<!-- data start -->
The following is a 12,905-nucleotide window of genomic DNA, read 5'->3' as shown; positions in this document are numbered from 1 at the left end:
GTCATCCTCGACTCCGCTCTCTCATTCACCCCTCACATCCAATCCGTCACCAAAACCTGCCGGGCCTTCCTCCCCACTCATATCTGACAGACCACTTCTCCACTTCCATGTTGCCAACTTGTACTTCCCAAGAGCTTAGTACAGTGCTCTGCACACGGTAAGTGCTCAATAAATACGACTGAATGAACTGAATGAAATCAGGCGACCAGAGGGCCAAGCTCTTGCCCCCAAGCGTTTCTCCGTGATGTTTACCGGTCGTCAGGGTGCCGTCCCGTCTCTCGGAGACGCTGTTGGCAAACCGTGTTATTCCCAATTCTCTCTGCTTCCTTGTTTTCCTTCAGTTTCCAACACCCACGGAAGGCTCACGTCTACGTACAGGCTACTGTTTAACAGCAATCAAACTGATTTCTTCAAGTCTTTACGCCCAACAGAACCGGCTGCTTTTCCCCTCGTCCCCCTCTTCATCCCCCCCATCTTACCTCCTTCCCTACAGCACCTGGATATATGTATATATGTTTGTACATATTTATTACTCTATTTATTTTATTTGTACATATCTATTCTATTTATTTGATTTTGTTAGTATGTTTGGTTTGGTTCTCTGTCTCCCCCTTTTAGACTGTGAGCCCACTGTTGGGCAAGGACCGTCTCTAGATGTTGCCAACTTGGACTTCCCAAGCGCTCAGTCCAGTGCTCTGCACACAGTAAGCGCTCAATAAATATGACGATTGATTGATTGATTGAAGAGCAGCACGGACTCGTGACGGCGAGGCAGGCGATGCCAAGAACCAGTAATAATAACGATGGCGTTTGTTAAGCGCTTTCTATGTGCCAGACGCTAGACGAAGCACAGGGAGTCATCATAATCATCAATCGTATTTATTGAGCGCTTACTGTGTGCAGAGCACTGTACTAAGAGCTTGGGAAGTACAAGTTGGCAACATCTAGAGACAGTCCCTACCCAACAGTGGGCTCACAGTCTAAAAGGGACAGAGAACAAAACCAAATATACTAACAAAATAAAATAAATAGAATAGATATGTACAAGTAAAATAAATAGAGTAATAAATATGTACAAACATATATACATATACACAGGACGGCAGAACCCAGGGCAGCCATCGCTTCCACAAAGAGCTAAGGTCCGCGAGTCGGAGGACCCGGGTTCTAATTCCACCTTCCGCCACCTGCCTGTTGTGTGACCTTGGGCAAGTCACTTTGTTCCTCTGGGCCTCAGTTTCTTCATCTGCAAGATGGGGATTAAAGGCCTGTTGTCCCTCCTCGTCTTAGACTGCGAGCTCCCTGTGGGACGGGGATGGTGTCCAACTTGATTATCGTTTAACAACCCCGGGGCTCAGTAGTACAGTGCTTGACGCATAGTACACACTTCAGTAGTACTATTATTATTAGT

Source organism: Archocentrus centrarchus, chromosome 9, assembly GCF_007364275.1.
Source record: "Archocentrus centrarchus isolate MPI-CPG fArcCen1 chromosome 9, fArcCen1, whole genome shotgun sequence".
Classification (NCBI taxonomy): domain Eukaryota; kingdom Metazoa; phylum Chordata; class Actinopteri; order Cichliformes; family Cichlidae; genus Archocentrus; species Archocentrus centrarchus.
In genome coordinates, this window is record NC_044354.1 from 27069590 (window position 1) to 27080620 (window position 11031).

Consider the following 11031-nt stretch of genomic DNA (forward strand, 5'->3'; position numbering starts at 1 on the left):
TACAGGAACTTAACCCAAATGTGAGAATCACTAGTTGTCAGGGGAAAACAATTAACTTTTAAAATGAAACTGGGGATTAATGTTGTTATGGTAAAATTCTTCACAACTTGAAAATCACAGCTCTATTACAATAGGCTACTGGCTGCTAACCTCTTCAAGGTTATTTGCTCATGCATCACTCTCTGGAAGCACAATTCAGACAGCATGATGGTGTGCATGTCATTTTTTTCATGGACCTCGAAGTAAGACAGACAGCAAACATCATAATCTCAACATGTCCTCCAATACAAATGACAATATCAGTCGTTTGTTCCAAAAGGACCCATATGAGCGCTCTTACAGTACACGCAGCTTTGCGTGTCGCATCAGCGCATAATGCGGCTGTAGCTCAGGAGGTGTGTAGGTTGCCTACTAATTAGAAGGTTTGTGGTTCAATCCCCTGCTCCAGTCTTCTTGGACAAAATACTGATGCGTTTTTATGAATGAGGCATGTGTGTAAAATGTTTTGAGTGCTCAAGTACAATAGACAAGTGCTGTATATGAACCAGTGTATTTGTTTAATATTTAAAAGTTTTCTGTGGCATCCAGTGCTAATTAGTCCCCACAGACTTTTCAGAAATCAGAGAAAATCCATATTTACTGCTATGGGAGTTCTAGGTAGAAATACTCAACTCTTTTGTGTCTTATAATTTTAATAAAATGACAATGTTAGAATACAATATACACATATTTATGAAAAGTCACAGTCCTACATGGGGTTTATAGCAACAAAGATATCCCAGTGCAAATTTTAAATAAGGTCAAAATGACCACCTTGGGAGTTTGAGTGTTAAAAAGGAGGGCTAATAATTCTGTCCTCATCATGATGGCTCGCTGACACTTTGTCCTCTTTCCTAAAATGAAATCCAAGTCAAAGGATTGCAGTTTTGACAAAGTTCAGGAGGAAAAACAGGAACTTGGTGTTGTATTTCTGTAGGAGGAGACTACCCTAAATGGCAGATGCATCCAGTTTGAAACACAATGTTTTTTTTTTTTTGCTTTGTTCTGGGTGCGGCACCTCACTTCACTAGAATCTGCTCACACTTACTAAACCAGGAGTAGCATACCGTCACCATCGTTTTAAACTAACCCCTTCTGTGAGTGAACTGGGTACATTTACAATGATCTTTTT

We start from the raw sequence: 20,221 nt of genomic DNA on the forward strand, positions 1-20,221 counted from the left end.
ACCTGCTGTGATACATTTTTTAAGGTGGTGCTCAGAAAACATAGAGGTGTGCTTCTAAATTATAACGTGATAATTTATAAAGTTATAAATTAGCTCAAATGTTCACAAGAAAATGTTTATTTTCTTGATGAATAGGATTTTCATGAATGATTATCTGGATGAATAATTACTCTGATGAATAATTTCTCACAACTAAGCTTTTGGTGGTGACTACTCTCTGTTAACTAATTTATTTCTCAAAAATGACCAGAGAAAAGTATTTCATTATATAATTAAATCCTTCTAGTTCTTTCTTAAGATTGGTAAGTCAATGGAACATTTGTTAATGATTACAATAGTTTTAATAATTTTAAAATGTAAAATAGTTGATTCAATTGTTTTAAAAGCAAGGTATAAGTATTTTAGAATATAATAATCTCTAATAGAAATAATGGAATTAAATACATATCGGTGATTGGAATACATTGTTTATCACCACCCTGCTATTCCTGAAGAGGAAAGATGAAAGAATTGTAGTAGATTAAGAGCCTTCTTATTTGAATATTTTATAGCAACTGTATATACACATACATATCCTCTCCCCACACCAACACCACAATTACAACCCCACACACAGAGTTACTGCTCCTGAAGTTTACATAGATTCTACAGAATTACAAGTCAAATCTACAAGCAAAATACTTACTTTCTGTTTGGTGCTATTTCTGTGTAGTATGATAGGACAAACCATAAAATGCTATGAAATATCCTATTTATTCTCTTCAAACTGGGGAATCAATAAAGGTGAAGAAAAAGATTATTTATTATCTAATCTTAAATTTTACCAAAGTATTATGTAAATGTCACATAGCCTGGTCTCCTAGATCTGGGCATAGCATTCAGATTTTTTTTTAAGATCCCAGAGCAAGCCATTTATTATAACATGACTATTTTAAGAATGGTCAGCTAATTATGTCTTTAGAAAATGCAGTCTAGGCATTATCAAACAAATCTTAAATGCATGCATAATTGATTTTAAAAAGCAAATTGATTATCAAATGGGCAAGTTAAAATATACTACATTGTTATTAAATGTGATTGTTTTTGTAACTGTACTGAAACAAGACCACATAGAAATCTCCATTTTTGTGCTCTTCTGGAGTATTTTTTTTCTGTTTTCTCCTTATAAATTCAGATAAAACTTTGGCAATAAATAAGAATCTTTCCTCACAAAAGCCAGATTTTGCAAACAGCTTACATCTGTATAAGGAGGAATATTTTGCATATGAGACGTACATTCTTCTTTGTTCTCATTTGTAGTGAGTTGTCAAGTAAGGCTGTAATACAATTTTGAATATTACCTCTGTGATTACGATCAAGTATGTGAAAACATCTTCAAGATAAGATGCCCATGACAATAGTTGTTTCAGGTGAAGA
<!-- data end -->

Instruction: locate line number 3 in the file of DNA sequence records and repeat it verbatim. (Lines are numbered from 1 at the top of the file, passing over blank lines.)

Source organism: Archocentrus centrarchus, chromosome 9, assembly GCF_007364275.1.